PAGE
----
Behavior and agent-based
Generalized matching theory in two-sided networks; hierarchical multi-stakeholder modeling and mechanism design in public-private partnership for sustainable and resilient infrastructure systems;
Bilateral interactions in two-sided network are universal phenomena in the areas of many applications such as regional and international trade, e-commerce, share economy, transportation, and urban planning. For instance, in trade and supply chain analysis, buyers and sellers interact via a two-sided network in order to satisfy their purchasing/selling needs; in transportation and urban planning, travelers and migrants move from origins via physical and social networks to destinations for various purposes. As customer-oriented service and human-centered design become more feasible in the information age, theories and models that capture and represent individual behaviors are crucial and essential for the studies of two-sided networks, i.e. in understanding the observations of two-sided interactions, forecasting future activities, and designing policies, platforms, markets and mechanisms to achieve desirable outcomes. Matching theory utilizes game theory to study the behaviors of intelligent agents who, according to their preferences and subject to individual and bilateral constraints, decide to match or trade with their counterparts on the other side of the network. This line of CUTES research on behavior and generalized matching theory in two-sided networks aims to contribute to the matching literature by proposing and studying generalized matching, which expands the existing matching theory to multi-unit many-to-many matching with quota constraints. This is a more general and realistic framework for matching that happens in real world. First, models for two-sided and one-sided matching with newly defined preference relationships and solution concepts are developed for analyzing multi-unit and multi-partner matching with quota constraints. The corresponding new matching mechanisms are then designed to produce stable and favorable matching outcomes. Second, a hybrid model for generalized matching is established to encompass both one-sided and two-sided matching under the generalized framework. Again, the corresponding hybrid matching mechanism with desired properties is proposed and discussed. Next, linking the newly proposed theoretical work to empirical application, a novel bi-level estimation model is proposed for generalized matching to make inferences of agents’ matching behaviors/decisions.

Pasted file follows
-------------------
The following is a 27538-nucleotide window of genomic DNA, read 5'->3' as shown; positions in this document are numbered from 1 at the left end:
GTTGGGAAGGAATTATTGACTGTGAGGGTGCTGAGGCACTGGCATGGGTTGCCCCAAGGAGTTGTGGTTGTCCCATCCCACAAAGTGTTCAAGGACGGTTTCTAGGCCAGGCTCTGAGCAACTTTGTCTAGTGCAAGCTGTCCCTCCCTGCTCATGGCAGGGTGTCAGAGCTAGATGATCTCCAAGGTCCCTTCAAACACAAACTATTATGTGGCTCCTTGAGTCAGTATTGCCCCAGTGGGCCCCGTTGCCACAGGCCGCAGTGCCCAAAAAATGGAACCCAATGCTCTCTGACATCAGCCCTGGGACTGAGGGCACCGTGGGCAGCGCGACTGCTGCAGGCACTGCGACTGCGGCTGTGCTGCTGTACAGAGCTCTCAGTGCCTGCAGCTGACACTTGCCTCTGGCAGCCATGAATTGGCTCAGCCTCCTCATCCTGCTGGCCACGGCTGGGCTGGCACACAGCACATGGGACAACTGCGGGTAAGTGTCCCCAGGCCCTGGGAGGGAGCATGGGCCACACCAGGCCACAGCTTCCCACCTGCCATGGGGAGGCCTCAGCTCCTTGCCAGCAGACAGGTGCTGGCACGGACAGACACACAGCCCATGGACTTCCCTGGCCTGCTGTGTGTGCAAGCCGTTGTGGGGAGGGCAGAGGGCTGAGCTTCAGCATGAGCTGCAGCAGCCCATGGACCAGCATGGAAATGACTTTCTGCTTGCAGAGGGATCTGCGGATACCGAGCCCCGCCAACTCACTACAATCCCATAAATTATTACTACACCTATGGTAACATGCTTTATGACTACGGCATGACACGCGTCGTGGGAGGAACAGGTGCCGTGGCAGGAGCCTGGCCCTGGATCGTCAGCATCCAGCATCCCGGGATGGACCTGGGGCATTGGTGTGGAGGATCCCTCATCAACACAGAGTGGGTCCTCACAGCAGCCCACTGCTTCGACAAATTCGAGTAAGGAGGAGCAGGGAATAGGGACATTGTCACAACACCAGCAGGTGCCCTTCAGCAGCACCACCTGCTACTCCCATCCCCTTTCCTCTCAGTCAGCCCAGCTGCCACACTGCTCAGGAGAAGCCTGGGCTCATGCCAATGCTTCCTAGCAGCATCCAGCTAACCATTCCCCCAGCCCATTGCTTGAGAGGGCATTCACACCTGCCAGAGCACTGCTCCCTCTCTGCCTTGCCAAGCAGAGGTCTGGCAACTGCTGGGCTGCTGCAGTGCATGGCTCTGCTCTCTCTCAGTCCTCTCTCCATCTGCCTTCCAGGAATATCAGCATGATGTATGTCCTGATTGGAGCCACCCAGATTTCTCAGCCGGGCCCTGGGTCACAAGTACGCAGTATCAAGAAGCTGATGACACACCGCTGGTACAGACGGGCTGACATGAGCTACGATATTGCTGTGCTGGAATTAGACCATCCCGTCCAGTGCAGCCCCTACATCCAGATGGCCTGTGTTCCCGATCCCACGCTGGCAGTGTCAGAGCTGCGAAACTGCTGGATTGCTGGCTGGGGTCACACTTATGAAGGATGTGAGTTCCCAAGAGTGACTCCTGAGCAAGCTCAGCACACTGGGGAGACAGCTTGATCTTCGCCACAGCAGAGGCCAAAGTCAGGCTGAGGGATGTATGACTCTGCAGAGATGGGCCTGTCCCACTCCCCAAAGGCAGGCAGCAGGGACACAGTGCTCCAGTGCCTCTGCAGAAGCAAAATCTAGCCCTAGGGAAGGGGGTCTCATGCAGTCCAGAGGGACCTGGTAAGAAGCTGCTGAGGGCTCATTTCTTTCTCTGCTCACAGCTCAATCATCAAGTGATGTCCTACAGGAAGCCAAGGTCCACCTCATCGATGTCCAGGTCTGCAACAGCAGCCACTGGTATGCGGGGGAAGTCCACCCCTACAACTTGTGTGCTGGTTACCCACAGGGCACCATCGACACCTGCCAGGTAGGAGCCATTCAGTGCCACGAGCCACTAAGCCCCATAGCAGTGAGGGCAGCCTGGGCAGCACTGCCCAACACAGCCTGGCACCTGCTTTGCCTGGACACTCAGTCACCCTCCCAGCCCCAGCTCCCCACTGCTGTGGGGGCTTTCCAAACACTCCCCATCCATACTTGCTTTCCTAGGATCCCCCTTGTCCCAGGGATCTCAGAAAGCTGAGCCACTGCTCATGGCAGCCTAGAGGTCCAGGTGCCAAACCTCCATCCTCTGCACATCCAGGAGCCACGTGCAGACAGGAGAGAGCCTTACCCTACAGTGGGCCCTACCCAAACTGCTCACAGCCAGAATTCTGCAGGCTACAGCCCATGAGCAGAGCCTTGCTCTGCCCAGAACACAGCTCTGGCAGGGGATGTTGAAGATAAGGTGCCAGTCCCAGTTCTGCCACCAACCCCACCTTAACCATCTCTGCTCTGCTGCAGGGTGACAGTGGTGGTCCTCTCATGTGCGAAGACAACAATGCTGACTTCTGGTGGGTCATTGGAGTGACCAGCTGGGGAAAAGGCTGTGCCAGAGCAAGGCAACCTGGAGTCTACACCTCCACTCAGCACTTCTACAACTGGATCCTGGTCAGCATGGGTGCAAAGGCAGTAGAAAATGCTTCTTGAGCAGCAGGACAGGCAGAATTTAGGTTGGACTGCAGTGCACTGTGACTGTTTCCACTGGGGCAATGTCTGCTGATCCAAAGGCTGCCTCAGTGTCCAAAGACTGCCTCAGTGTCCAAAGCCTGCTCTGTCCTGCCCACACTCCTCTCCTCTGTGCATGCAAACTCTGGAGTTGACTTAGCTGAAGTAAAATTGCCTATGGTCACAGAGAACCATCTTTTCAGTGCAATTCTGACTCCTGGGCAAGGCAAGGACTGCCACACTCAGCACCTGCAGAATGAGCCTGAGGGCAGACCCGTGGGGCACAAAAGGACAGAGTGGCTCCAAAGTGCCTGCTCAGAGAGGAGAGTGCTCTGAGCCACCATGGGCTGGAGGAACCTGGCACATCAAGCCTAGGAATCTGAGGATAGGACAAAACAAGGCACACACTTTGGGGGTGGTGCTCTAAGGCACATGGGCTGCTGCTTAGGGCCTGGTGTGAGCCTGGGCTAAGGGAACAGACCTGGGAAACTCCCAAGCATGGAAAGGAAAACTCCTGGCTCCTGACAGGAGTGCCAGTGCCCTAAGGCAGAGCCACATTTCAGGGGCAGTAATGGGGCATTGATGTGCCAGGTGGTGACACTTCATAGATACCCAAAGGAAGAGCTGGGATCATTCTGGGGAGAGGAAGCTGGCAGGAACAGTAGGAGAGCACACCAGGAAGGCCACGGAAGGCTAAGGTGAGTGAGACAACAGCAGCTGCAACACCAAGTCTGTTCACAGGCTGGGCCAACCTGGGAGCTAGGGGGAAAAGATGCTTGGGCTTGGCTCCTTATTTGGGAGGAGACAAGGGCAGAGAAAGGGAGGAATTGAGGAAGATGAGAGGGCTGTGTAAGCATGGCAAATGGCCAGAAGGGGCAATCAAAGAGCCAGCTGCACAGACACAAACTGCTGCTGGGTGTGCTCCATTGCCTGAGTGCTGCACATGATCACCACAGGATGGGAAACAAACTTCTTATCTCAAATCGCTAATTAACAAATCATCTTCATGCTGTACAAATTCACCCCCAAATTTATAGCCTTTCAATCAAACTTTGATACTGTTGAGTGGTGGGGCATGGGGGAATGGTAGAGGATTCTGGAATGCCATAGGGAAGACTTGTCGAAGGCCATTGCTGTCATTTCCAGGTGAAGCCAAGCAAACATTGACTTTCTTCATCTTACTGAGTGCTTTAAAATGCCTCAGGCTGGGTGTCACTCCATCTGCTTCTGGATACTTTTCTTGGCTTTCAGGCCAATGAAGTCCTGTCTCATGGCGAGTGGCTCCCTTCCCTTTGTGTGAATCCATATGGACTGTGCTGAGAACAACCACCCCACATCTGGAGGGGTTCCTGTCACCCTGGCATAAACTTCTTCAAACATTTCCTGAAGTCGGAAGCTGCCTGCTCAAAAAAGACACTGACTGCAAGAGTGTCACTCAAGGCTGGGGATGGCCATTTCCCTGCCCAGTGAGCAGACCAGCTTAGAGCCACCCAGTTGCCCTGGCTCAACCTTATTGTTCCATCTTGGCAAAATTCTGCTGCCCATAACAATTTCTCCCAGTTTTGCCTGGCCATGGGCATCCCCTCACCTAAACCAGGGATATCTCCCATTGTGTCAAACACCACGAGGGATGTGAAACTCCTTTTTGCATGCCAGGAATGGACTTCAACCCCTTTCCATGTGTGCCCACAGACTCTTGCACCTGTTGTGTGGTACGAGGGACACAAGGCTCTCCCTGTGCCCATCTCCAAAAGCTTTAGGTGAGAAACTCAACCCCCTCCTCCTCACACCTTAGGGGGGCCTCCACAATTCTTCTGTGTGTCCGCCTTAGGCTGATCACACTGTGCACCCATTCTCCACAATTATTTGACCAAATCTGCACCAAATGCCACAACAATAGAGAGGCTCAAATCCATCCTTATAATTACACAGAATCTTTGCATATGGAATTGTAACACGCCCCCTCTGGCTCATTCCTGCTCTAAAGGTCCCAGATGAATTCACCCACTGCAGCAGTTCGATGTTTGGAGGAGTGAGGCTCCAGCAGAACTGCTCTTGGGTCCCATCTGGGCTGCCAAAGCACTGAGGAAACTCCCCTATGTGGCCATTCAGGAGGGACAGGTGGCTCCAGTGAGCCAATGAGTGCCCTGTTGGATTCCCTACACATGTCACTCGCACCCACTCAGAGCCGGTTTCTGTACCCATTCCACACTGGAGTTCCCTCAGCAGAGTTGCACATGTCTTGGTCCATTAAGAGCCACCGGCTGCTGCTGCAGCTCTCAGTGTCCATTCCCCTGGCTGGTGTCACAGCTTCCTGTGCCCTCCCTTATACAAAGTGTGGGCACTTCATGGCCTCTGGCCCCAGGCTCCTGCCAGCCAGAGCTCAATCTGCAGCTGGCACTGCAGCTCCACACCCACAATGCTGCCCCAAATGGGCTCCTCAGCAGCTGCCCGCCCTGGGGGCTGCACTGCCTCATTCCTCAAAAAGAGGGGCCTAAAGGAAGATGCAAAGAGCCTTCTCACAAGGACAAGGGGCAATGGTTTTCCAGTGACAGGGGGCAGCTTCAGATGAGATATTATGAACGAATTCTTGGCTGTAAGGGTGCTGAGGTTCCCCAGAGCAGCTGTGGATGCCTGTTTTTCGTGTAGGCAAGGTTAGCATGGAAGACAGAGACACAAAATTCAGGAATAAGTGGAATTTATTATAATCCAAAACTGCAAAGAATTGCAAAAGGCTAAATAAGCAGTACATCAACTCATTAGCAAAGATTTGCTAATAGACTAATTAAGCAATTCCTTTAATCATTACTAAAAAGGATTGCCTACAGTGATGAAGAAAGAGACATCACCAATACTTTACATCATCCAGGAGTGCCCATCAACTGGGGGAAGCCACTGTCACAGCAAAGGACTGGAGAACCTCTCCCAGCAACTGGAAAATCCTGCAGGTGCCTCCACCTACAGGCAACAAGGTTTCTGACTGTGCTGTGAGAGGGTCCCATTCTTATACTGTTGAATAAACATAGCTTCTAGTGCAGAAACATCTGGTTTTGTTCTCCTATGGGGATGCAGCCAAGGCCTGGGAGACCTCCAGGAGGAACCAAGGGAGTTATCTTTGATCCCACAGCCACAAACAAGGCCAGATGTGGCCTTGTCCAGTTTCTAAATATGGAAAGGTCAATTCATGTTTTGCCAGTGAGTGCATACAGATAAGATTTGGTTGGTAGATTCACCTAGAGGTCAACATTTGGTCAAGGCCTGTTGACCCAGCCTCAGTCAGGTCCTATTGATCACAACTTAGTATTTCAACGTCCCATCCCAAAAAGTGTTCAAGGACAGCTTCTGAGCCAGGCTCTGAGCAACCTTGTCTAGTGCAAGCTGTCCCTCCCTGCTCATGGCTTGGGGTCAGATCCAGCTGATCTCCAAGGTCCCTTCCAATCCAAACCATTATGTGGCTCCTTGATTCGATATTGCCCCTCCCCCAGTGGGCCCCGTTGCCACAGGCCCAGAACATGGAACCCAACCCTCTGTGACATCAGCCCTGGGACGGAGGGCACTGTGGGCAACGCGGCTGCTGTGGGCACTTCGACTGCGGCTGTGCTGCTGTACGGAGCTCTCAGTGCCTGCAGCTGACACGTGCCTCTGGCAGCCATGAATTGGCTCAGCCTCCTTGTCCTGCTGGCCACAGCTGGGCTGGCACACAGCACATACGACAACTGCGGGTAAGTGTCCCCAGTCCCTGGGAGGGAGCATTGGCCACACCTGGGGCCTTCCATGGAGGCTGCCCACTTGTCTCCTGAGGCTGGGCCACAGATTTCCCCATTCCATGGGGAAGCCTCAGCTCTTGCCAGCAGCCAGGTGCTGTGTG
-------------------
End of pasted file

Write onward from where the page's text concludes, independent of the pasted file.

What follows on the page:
On the other hand, the problem of financing critical infrastructure for sustainability and smart living is of fundamental importance. On the theoretical front for infrastructure financing, we propose novel mechanism design approaches to modeling public-private partnership. Mechanism design is a theory that focuses on design of institutions to achieve certain objectives, with the assumption that all the players will act strategically and hold private information necessary in decision making. Mechanism design in PPP enables us to deal with privately held information and hence to model the whole project and determine key parameters more precisely, directly and easily. In our study, we mathematically model PPP to discuss whether government could achieve social optimum for free in urban highway PPP project. Previous modeling methods in PPP share two common shortcomings: over-simplified assumption on behavior of users and owners of the highway and insufficient attention to privately-held information. In our study we create a new form of PPP, improved Investment Public-Private Partnership using mechanism design as a multi-leader-multi-follower (MLMF) Stackelberg game. The implementability in MLMF Stackelberg game in dominant strategy and Bayesian equilibria is derived and the feasibility of the model is proved through these theories. This research is then further extended to studying the low procurement efficiency in the context of private participation in infrastructure procurement. Based on hierarchical principal-agent model and highway pricing model, contributions from this research are three-fold. First, a framework connecting two dimensions (i.e., horizontally the stakeholder management, decentralization and agency problems; vertically the engineering and economic models) is established. Second, the corruption problems in post-tender phase of infrastructure project are addressed, given that previous research in this field is limited. Finally, important policy insights and recommendations are provided regarding corruption detection and prevention.